McAsh’s life was spared only because a deal was made and his arresting officer pleaded to have his life spared. His sentence was transportation. This meant being loaded onto a slave-ship to be transported to Virginia. In Virginia McAsh was sentenced to be a slave for seven years.

In some of the histories I’ve read that many of the original settlers to the British thirteen colonies were criminals. Looking at the reality of the so-called justice system of Britain in the 1700’s we get a different picture entirely. The so-called criminals were oftentimes workers who became desperate in their desire to merely survive. The real criminals were the ruling powers who profited from a system of unimaginable horrors.

In Virginia we see what life was like for McAsh as a slave on a tobacco plantation. We learn that the Black and Caucasian slaves lived in separate buildings. However, escaping from slavery was a common practice. Follett reported that slaves routinely gave those who escaped shelter and food, while never betraying them to an owner.  

Eventually McAsh escaped from slavery with Lizzie Hallin who once chastised him for being critical of a lord. There is an attempt to apprehend or murder McAsh and Lizzie, in their attempt to travel to the west beyond the Allegheny Mountains in what Follett referred to as, A Place Called Freedom.

While I found this book compelling and worth a read, my biggest problem with it is the title. The British colonies and the United States were never “a place called freedom.” I’m talking about hundreds of years of genocide against Native Americans as well as hundreds of years of chattel slavery. While Follett’s characters escape many of their hardships, the United States continued to have this horrendous history.

How have things changed?

Clearly the standard of living has improved for many workers since the 1700’s. We usually live longer. There are many technological innovations that make our lives easier. Our working conditions are usually better than those of the slaves of the 1700’s. We are supposed to have the right to be charged with a crime before we are arrested. We are supposed to have a right to a jury trial. We are supposed to have the right to be presumed innocent until proven guilty.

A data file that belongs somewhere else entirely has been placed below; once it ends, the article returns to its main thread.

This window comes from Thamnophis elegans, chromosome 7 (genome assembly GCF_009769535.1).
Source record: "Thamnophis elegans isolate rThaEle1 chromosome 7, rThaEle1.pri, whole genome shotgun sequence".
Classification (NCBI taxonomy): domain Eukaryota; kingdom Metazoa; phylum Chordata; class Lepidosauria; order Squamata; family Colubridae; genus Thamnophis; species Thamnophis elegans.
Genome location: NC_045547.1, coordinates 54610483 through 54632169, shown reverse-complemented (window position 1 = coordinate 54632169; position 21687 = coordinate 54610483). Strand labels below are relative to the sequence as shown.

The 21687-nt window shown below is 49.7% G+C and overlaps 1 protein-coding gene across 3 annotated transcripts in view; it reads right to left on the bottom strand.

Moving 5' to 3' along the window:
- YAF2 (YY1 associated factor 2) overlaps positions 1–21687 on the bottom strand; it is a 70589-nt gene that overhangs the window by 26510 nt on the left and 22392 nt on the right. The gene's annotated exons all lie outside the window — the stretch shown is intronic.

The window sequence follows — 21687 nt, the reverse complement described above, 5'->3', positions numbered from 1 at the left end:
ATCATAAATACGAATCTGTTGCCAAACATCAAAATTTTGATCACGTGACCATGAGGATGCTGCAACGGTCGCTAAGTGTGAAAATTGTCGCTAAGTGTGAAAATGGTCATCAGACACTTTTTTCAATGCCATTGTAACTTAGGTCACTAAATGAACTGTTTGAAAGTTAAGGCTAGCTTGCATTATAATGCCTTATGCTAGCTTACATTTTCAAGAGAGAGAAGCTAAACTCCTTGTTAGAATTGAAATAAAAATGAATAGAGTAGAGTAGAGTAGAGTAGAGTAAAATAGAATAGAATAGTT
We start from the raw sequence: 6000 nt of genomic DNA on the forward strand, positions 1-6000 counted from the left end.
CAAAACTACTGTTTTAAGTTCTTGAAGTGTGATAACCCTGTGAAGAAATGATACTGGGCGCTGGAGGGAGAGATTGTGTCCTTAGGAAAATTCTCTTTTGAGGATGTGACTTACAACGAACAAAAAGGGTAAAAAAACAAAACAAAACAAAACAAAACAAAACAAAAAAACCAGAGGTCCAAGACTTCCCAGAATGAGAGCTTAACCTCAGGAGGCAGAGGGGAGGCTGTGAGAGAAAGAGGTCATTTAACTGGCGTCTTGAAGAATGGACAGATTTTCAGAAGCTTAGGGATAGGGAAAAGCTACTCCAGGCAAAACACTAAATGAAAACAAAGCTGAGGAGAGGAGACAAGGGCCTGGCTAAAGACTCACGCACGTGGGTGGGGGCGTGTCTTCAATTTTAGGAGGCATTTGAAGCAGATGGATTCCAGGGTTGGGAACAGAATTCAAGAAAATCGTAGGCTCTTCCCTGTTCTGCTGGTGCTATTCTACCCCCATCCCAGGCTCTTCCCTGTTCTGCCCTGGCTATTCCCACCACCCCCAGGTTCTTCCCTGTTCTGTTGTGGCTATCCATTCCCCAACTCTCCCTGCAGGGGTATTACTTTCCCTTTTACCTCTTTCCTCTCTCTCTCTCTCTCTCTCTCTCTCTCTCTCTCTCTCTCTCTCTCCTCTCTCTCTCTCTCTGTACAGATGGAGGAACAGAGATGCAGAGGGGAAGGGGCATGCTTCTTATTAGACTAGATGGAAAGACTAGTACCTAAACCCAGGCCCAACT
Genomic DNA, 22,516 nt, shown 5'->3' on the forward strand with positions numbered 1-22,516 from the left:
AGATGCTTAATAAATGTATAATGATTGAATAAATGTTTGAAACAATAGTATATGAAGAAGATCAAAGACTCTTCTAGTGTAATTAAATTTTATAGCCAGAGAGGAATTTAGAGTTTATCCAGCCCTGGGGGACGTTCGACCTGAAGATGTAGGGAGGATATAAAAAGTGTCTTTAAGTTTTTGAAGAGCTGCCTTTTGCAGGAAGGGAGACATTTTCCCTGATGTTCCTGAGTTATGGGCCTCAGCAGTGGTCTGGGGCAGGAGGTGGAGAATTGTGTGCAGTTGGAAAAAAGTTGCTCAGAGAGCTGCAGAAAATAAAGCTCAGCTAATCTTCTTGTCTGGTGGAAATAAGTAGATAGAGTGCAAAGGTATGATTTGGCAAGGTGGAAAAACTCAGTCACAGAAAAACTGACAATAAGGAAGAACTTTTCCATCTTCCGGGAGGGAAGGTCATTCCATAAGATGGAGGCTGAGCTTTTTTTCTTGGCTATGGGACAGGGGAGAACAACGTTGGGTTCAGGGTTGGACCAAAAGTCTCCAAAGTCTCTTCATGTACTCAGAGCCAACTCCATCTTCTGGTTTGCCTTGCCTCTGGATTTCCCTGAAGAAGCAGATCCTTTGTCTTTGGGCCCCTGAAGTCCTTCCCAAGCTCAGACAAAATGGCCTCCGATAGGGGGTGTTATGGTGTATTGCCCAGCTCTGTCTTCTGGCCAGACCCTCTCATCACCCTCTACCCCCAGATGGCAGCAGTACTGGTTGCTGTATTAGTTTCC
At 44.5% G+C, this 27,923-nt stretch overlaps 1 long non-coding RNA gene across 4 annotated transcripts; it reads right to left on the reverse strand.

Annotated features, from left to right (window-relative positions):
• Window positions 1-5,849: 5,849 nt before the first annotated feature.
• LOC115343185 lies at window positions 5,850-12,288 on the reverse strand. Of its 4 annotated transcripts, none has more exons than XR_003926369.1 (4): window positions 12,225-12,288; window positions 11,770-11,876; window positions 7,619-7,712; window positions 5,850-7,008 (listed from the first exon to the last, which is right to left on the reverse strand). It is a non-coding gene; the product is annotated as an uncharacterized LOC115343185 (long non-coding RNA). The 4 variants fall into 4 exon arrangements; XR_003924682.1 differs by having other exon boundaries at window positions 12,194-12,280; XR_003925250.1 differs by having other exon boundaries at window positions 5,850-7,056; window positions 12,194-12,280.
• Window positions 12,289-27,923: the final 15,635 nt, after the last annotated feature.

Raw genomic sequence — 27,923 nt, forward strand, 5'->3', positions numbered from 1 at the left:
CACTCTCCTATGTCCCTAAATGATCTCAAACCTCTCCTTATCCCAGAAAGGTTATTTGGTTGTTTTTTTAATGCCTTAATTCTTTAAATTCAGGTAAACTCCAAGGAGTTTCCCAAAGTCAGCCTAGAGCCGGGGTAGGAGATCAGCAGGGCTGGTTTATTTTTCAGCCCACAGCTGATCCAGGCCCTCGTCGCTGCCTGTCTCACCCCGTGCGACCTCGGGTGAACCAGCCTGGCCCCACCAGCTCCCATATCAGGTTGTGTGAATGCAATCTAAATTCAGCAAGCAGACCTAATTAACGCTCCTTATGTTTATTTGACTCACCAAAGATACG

However, we might also ask the question: What are the facts?

Today, the cell phones we use might be built by Chinese workers who are paid ten dollars for a work day that might be fourteen hours. Some of the clothes we wear might be produced by workers in Bangladesh who might receive one dollar in wages per day. The beans used to make the coffee we drink might be picked by workers who are paid two dollars per day. In fact, about half of the world’s population lives on two dollars per day or less.

Workers who toil under these conditions have similar motivations to escape as Follett’s character McAsh had in this novel. Yet both democratic and republican party presidents have made it their top priority to deport millions of immigrant workers from this country.

We might also think about the fact that the Department of Agriculture estimates that one out of every six people in this country doesn’t have enough food to eat. President Obama cut the food stamps program by $8.7 billion.

Clearly citizens in this country have a right to a trial when we are accused of a crime. However over 90% of those who live in jail never had a trial. These people accepted a plea agreement where they were coerced to plead guilty rather than run the risk of an extremely long prison sentence. This practice is known as plea-bargaining.

So, while we can argue that profound changes have been made over the years, in many ways there are distinct similarities to our past. The main reason why there have been improvements, flow from the fact there working people engaged in tenacious struggles. However, only on the island of Cuba have working people taken power and managed to defend this conquest for over half a century.

When we look at this history, there is one inescapable conclusion. As long as there is an affluent class dedicated to exploiting workers, the human race will never be liberated. The determination of working people to advance our cause gives us hope that we have the capacity to free ourselves from the rule of the affluent who have controlled the governments throughout the world for hundreds of years.